Is the surface of water ever "perfectly" flat?

Discussion in 'Physics' started by strantor, Jan 14, 2015.

  1. strantor

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    Before anybody goes off on a bent about "perfectly," let me explain; No, I'm not an Indian graduate student. When I say "perfectly" I mean by a machinist's standards; does it pass the test of a surface plate's flatness spec (like accurate to .0001").

    I know there's either a concave or convex meniscus at the edge, and I know that the surface of the water will follow the curvature of the surface of the earth. But what I don't know, is if I were able to "freeze" (not as in freeze by cold temperature turning it into ice, which would change the size & shape, but "freeze" as in magically make it turn instantly solid without morphing) a bathtub full of water, would I have a "perfectly" flat surface in the middle, say 1" in from the edges? Or would it still have some radius (a tigher radius than the earth's radius) to it, like it's just the surface of one giant water droplet that just happens to be in a bathtub?
     
  2. Glenn Holland

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    Except for surface tension at the edges and with no motion, the surface should be almost flat.

    Other liquids such as molten tin exhibit near flatness and the surface can be used as a reference and also a mold for casting other flat shapes. s an example, plate glass is made by applying molten glass over the surface of molten tin.
     
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  3. BR-549

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    In your bathtub example, in theory, the inside surface area would have a curvature to it. It would be slight. The curvature would have a radius R, to the center of gravity of the earth.

    You can get damn close with a machined surface to true flatness.

    Probably the closest we can get to flatness is.........a stretched sheet of graphene.
     
  4. MikeML

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    Dont forget about the Moon's gravitational attraction.
     
  5. BR-549

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    Absolutely. The first bathtub curve will be modulation by a second and inverse curve with radius r.....to the center of gravity of the moon.
     
  6. studiot

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    The most obvious questions are

    How big a flat surface do you want?
    What do you want to do with it?
    How long do you want it to last?
     
    Last edited: Jan 15, 2015
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  7. strantor

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    About 5'x5'
    Use it as a surface to cast "perfectly" flat concrete slabs against.
    long enough to cast at least one concrete slab.

    I was thinking maybe it would be possible to pour a fraction of an inch of epoxy (one with a s.g. <1, and that cures in water) onto the surface of the water and "lock in" that flat shape. It would be fragile, easily disturbed, if it worked at all. From there i might be able to back it up with a couple of layers of something more substantial. Some process like blown-in fiberglass or sprayed-on stucco. Then back that up with a layer of concrete. Then drain the water and flip it over, and there's my casting surface.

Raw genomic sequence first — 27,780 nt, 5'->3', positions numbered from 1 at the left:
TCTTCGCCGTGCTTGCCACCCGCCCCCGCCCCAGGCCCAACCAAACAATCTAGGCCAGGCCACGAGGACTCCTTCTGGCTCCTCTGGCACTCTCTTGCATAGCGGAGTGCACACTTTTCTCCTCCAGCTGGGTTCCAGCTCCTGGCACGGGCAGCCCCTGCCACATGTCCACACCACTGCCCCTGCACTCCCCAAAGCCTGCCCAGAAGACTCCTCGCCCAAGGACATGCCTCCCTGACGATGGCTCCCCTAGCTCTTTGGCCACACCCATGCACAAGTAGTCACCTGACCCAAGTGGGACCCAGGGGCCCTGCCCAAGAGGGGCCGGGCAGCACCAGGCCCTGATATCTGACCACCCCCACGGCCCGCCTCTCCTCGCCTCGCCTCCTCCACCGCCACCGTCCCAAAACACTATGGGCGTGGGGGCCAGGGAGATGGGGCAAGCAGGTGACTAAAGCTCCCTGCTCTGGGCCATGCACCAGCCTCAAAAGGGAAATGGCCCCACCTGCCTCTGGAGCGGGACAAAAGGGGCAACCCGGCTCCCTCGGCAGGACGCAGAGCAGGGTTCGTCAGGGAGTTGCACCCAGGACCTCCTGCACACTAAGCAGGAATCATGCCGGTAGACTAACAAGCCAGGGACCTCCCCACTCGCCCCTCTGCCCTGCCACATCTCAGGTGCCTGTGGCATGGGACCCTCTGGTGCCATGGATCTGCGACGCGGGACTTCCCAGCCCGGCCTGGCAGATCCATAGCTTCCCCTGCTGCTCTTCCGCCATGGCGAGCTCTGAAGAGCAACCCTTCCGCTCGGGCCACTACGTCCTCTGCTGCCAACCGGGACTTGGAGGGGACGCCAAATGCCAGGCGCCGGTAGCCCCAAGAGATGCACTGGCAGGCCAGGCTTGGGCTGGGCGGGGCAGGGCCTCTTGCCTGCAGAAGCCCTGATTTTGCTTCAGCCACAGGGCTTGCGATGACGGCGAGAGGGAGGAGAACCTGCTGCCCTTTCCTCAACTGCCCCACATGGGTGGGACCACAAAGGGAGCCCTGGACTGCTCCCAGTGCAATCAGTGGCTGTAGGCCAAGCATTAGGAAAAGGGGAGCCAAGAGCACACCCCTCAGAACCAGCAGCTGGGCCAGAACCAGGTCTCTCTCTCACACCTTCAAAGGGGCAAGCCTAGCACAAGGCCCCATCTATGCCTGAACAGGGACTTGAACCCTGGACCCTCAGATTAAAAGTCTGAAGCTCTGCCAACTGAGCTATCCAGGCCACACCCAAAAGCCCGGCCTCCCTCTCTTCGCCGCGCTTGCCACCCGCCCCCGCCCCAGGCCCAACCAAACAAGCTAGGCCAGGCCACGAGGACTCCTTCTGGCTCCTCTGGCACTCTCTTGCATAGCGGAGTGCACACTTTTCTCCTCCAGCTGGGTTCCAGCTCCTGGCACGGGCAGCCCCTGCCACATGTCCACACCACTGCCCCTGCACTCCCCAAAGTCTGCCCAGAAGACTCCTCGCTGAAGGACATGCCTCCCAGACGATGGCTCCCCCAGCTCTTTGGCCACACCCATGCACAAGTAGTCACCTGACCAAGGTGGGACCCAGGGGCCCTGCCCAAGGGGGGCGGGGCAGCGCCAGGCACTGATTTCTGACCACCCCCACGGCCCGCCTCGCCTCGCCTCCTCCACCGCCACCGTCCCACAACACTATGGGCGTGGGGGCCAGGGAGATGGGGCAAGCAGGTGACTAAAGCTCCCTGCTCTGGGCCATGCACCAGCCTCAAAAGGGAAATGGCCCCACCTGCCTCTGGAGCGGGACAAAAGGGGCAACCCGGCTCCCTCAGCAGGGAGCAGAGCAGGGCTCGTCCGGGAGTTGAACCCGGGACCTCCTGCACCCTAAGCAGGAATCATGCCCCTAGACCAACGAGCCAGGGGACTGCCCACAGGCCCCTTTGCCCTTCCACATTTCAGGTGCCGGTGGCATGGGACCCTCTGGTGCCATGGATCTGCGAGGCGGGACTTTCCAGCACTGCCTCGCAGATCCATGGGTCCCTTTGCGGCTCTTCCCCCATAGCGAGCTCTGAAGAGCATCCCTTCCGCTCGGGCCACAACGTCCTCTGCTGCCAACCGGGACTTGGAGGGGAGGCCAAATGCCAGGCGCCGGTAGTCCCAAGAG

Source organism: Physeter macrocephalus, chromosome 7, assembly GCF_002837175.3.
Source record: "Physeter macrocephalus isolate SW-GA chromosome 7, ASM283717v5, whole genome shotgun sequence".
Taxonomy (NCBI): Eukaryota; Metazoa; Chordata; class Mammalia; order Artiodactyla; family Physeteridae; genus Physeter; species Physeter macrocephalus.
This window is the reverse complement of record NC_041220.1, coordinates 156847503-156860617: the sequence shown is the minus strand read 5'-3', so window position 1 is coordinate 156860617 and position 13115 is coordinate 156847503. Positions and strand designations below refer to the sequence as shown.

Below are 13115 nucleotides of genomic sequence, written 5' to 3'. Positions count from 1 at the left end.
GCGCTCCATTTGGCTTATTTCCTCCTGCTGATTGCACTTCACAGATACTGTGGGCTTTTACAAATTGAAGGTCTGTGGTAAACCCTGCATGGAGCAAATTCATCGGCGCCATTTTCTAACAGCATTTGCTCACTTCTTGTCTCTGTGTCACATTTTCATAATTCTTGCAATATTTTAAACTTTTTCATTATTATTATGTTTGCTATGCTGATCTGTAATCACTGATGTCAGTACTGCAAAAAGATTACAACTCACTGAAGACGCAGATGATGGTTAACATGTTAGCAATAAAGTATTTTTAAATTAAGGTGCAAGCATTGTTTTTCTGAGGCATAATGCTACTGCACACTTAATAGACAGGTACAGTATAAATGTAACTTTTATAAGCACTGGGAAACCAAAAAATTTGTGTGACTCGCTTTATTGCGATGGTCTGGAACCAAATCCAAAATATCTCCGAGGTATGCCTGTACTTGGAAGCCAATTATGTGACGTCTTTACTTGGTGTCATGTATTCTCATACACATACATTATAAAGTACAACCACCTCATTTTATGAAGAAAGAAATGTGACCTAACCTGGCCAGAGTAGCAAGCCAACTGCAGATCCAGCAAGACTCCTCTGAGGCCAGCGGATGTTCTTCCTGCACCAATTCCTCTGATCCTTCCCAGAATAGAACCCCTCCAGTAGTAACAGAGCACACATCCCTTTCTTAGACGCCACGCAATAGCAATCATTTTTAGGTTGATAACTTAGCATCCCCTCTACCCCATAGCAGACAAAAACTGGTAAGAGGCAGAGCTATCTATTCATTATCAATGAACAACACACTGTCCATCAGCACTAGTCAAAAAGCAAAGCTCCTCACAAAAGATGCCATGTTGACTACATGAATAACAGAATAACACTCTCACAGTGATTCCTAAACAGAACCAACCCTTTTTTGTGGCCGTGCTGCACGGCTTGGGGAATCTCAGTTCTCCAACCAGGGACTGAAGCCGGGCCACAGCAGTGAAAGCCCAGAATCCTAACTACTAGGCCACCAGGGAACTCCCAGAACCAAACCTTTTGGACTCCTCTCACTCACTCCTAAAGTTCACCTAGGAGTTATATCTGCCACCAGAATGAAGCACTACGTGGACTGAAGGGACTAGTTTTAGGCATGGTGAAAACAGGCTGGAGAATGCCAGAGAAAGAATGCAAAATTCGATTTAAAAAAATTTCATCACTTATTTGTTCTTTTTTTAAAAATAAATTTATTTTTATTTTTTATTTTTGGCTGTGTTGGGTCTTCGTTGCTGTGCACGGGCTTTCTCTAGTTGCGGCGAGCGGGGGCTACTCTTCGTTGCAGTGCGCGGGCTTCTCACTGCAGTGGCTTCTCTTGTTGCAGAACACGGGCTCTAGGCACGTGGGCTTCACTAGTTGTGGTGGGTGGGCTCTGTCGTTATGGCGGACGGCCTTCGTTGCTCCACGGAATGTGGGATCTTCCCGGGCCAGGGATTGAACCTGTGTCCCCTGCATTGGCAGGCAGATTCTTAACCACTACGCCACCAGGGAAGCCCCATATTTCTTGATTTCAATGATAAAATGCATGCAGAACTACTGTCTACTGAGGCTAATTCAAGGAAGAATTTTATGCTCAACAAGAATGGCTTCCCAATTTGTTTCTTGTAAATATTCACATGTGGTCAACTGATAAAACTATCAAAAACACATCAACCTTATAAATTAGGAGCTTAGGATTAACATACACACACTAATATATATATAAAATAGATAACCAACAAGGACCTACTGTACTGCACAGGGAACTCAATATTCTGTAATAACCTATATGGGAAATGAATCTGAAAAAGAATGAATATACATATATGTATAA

I tried a small experiment with fastcap 2P-10 glue (2 part super-super glue; gel base with aerosol activator) in a glass of water last night. Strange results. The glue floats on water. The activator also floats on water. But when you have the glue on the surface and you spray it with activator, it turns instantly hard and sinks. It apparently does not cure under water; at least not completely. I dumped it out and grabbed the hard chunk like a dumbass, and the underside was still liquid super-super glue. Fingers made a gravelly noise when they rubbed together, for about 18 hours. Also ruined the glass.
     
  8. sirch2

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    The chemical reaction that causes concrete to set is exothermic and so the concrete heats and then cools, this process is not going to be even across the slab (the centre will cool more slowly) and so the end result may not come out "perfectly" flat however good the mold is.

    I would level a layer of sand on a hard surface, and then place a ply (or sealed MDF) former on that and cast. Test the result and grind down any high spots.
     
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  9. studiot

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    Good post, sirch2.

    Except that steel 'pans' are more common for multiple uses. You can only get a few out of ply.
    Steam curing and vacuum dewatering are used to counteract the deformation effects you describe.

    I believe steel former pans are also used to cast the 'concrete board' as we call the 'cement bound particle board' that is becoming popular.
    I remember wondering what use the 'guaranteed flat to 0.1mm' was when I bought some a few years ago.

    Borden Chemical used to make an underwater epoxy called Epophen.
     
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  10. shortbus

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  11. #12

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    I once had a conversation with a structural engineer about using a water level vs a laser level on a large building. Something like 1000 feet and you're out of spec for, "flat" with the water level.

    He never answered me. Probably because his daddy was an engineer and "forced" him to get a 4 year degree. It worked. He's financially secure and can't figure out how structures were built before lasers were available.

    Anyway, I did the math to get the 1000 foot number, and you can too...if you care enough.
    X^2 Y^2 Radius = 4000 miles etc.
    Do the math and find out how flat bath tub water is!
     
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  12. strantor

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    I've looked into polymer concrete before, and it isn't cheap. The epoxy itself is a killer; in order to minimize the amount of high dollar epoxy, you need to minimize the voids between the aggregate, which means you need specific ratios of specific grades/sizes of aggregate, from peanut size down to dust size, and some of the aggregates only ship from the type of places where you have to have commercial credit references and set up an account before they will even talk to you. By using the correct ratios of the correct aggregates, they can get the epoxy content down below 10%. With what I have access to, I would probably be over 25%. Even if someone donated me a perfect batch of aggregate, I would probably still spend more on the epoxy than what I've budgeted for the whole project. I see it as a more than viable alternative to cast iron, but not the alternative to spending money. More for the guy with too much time and money, and less for the guy with no money. Definitely NOT for the 3rd world bushman, who (hopefully) should be able to build this. I am hopeful that using a gross excess of common concrete will work in lieu of "just enough" epoxy granite.